Will Howling, a PRIA intern from University of Victoria, Canada, reflects on his experience of celebrating Sweet Water Day with the Kadam Badhate Chalo youth from Panipat, Haryana
Saturday, June 10th, saw me attend the first ever Sweet Water Day celebration in the village of Titana. The day began with much travelling, by Uber, state bus, and autorickshaw, to arrive in this rural community, which is near Panipat in Haryana. Martha Farrell Foundation (MFF) and PRIA have been working with the young community members in Titana to establish a youth-led KBC group (Kadam Badhate Chalo – loosely translated as “let’s move ahead”) whose aim is to help end violence against women. I was told the community was celebrating a festival that day known as Sweet Water Day, and that the KBC group would be involved, serving ‘sweet water’ and organizing events.
Upon our arrival in Titana, my companions from PRIA and I were shown into a walled compound with a covered area at the far end. In the shade, chairs and several large blankets were spread over the floor to create a sitting area. People of all ages milled about, but mostly children and youth, snapping numerous photos of me and my fellow intern Rachel. We spent the next hour introducing ourselves to many of the youth and answering questions.
When everyone was at last seated (a crowd numbering over 100), there were several introductions, followed by a display of the youth’s talents. First, a youth named Mohit performed a self-composed rap song about gender issues in the community; next came another male youth who performed a tremendous a cappella piece. Several people, including the village head, made speeches, but my understanding was very limited since the dialogue proceeded in Hindi. After this the crowd became restless and I thought the event appeared over, but I was about to discover the meaning behind the day. A large mass of people had gathered around a banner near the entrance to the compound. I was invited to sign a pledge on this poster, and all the community members did the same, after which a tray with plastic cups full of light pink liquid was carried in my direction. I guessed that this was the fabled ‘sweet water’ at last. We all sipped our cups, and carried on for many photo opportunities in front of the newly autographed banner.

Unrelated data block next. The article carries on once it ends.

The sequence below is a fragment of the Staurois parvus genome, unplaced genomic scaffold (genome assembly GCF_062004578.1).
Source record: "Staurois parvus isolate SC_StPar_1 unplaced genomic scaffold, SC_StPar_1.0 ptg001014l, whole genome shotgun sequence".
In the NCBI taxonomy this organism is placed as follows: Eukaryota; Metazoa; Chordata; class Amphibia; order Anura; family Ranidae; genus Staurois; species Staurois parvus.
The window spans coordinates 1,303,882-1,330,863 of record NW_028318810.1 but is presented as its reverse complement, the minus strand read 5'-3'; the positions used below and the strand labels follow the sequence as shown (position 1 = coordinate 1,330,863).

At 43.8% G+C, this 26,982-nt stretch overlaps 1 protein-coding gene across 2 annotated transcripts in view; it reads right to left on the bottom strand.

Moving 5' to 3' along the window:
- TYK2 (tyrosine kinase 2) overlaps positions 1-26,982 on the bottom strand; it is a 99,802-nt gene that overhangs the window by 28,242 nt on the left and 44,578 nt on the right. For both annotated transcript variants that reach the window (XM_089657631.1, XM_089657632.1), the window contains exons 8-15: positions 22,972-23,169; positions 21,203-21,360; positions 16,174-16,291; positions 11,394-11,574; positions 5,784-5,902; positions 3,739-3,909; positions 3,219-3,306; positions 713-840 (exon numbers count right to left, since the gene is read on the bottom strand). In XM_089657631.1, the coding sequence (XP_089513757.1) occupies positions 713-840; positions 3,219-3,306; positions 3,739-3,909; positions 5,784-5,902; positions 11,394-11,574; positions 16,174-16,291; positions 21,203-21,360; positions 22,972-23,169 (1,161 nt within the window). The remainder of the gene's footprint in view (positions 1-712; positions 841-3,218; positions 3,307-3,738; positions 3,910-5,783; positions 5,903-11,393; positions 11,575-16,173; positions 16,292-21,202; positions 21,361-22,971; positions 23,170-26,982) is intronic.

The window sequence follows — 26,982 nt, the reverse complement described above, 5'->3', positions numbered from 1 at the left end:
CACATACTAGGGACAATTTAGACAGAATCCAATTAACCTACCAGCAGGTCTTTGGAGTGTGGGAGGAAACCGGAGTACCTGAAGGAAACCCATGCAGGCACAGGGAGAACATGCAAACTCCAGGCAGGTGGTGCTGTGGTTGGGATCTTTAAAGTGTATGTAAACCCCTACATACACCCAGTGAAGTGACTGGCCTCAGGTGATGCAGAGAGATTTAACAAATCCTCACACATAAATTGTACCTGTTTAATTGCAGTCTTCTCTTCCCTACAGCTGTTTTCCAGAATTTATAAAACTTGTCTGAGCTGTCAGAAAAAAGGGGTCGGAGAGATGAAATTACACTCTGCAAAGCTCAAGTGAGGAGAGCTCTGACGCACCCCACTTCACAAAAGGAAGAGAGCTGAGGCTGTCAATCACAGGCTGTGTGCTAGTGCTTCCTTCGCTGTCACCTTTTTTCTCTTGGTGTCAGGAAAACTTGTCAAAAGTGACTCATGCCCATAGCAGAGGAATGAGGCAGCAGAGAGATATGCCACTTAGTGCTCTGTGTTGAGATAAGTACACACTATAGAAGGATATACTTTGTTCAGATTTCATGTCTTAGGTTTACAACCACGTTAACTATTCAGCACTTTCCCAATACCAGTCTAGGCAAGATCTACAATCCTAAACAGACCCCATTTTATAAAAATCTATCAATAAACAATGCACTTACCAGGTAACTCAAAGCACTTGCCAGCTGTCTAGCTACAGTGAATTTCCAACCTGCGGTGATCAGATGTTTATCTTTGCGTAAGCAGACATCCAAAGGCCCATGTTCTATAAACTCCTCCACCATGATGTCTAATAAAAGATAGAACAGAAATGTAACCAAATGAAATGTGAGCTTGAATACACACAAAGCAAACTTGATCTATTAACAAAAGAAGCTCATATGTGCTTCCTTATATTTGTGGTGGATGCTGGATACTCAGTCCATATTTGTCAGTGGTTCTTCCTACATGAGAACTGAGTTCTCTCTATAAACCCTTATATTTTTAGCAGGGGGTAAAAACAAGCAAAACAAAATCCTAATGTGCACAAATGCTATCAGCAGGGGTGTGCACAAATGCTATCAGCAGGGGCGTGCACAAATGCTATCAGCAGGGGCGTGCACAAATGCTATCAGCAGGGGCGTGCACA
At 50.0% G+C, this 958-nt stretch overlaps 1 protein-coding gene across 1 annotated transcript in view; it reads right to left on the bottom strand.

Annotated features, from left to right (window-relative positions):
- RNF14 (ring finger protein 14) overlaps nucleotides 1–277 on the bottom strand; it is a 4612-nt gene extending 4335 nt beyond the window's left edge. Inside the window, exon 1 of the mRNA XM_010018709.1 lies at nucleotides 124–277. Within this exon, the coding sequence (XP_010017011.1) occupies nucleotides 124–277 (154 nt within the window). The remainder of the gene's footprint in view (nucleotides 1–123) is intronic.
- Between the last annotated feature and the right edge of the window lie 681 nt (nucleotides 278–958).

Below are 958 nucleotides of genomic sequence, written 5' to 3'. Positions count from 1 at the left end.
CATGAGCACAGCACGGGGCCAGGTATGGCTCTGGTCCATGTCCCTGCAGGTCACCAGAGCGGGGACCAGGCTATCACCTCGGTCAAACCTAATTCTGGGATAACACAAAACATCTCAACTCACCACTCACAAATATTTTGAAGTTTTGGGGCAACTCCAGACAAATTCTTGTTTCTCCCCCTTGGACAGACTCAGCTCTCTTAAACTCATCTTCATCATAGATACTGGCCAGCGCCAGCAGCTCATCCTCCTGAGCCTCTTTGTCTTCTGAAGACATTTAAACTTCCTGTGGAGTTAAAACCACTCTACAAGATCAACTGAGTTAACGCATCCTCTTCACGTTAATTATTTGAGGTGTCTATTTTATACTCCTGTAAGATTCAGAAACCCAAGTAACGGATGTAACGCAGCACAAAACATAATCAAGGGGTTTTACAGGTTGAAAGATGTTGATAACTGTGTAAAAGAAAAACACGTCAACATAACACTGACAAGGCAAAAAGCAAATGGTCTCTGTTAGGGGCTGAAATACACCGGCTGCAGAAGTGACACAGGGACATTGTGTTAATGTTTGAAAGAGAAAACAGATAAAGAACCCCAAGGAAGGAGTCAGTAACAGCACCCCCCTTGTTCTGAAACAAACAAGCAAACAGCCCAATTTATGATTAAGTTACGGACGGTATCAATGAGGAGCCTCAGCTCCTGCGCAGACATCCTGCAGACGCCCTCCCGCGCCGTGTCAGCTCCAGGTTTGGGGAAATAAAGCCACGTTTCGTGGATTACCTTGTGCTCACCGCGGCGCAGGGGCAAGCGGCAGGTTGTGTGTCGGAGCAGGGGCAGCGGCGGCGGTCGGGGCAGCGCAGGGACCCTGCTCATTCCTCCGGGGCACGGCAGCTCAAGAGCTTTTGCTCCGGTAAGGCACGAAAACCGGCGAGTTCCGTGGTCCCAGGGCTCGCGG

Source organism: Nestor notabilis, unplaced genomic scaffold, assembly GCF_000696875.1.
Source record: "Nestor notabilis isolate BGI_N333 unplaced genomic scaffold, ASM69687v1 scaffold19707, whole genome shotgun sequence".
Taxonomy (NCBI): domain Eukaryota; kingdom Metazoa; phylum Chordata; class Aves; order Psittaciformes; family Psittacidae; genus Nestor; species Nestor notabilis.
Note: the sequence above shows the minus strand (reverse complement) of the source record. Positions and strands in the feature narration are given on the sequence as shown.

What is Sweet Water Day, and moreover, what is sweet water? After some asking around in the village some time later, I learned that ‘sweet water’ is simply a solution of lemon, sugar and a red sugary syrup called Roohafza. Taken in combination, it simply tastes like the name suggests – sweet water (thankfully chilled under the sweltering 42-degree Haryana sun).
Sweet Water Day, though, is not really about the water. Yes, it is a refreshing drink and the event is a welcome change of pace in village life. More than that though, it is about the youth of the village bringing their community together in an effort to make it a better place to live. In this instance, Sweet Water Day was held to raise awareness about violence against women in Titana. The various speeches and performances all carried this message along, and the crescendo of the day was the sarpanch’s pledge, which stated that the panchayat will support KBC in making Titana free of violence against women and girls – a significant step forward for safety and equality in the community, and one that is driven by the youngest members of the village. The banner that I signed was a symbol of this pledge – everyone was invited to sign their name on this important resolution.
What I saw in Titana impressed me greatly. I now see the true beauty of KBC groups: they are sustainable beyond the assistance of MFF and PRIA, and this was on full display. MFF and PRIA helped to sensitize and organize the youth in Titana but Sweet Water Day was entirely their creation; we were just witnesses. It was extremely heartening to see that the youth are actively and autonomously engaged in solving the problems that they perceive around them. This is grassroots democracy in action.